Significance of the exodus
The actual going out from Egypt was but one part of a series of events that gave the exodus its great significance in Israel’s history. It was preceded by God’s judgment on Egypt through a number of plagues (Exod 1-11; see PLAGUE); it came about through the decisive judgment on Passover night and the subsequent crossing of the Red Sea (Exod 12-15; see PASSOVER; RED SEA); and it was followed by the covenant ceremony at Mt Sinai, where God formally established Israel as his people (Exod 16-24; see COVENANT). After giving them his law, God directed them to the new homeland he had promised them in Canaan. Throughout the years that followed, Israelites looked back to the exodus as the decisive event in their history. This was not just because the exodus led to the establishment of Israel’s national independence, but more importantly because it showed them the sort of person their God was. Yahweh revealed his character, showing that he was a God who redeems (Deut 15:15; 2 Sam 7:23; Neh 1:8-10; Micah 6:4; cf. Exod 6:6-8; 15:2,13; see REDEMPTION). The exodus was a sign to the people of this Redeemer-God’s love (Deut 4:37; 7:8; Hosea 11:1), power (Deut 9:26; 2 Kings 17:36; Ps 81:10) and justice (Deut 6:21-22; Josh 24:5-7). In demonstrating the character of God, the exodus gave assurance to God’s people that they could trust in him. At the same time it reminded them that he required them to be loyal, obedient and holy (Lev 11:45; Deut 4:37-40; 5:6-7; 7:7-11; cf. Hosea 11:1-4).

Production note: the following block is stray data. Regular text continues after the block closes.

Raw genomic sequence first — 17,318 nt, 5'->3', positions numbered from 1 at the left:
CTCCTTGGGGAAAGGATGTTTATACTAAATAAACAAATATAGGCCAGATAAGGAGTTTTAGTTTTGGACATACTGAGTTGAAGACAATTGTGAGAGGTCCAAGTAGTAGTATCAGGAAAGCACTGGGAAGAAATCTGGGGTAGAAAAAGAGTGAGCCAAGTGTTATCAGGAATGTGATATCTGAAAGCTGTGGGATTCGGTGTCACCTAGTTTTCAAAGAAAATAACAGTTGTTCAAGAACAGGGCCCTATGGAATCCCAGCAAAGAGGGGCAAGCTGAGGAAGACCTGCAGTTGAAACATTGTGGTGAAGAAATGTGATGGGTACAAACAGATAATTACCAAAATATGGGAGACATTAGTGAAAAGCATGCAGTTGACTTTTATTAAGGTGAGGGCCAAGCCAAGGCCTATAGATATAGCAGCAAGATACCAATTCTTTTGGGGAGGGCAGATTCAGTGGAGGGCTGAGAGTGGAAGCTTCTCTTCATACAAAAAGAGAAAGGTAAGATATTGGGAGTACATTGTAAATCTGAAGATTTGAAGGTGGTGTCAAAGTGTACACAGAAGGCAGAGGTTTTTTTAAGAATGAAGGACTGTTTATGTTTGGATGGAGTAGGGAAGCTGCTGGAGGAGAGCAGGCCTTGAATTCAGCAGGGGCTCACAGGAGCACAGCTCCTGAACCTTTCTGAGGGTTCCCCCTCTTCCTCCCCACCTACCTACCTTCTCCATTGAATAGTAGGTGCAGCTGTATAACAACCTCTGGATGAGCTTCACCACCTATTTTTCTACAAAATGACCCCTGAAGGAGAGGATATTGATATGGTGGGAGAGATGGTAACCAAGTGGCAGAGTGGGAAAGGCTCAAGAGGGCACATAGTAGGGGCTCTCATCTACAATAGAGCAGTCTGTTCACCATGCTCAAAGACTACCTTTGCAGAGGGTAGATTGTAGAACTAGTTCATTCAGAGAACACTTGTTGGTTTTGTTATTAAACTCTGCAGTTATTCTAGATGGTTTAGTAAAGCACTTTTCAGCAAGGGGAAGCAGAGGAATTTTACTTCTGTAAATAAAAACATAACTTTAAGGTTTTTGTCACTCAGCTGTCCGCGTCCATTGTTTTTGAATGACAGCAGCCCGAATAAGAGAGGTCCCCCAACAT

The pattern repeated
Even with the destruction of Jerusalem in 587 BC and the subsequent captivity in Babylon, God’s people never forgot his redeeming power. They looked for a ‘second exodus’ when he would again deliver them from bondage. They prayed that as he had first brought them out of Egypt and into the promised land, so he would now bring them out of Babylon and back to their homeland (Isa 43:1-7; 43:14-21; 48:20-21; 49:25-26; 51:9-11; 52:11-12; Jer 31:10-12; Micah 7:14-17). The exodus theme is prominent also in the New Testament. The word ‘exodus’ (RSV: ‘departure’) is used of Jesus’ death, by which he delivers people from the bondage of sin (Luke 9:31; cf. Col 1:13; Heb 2:14-15; see REDEMPTION). As the Passover lamb, he died in the place of those under judgment and so achieved redemption for them (1 Cor 5:7; 1 Peter 1:18-19; see PASSOVER). Those redeemed through Christ can therefore sing the song that the redeemed Israelites sang, but with new meaning (Rev 15:2-4; cf. Exod 15:1-21). They must also heed the lessons that the Israelites failed to learn in the wilderness years that followed their deliverance (1 Cor 10:1-11; Heb 3:7-19).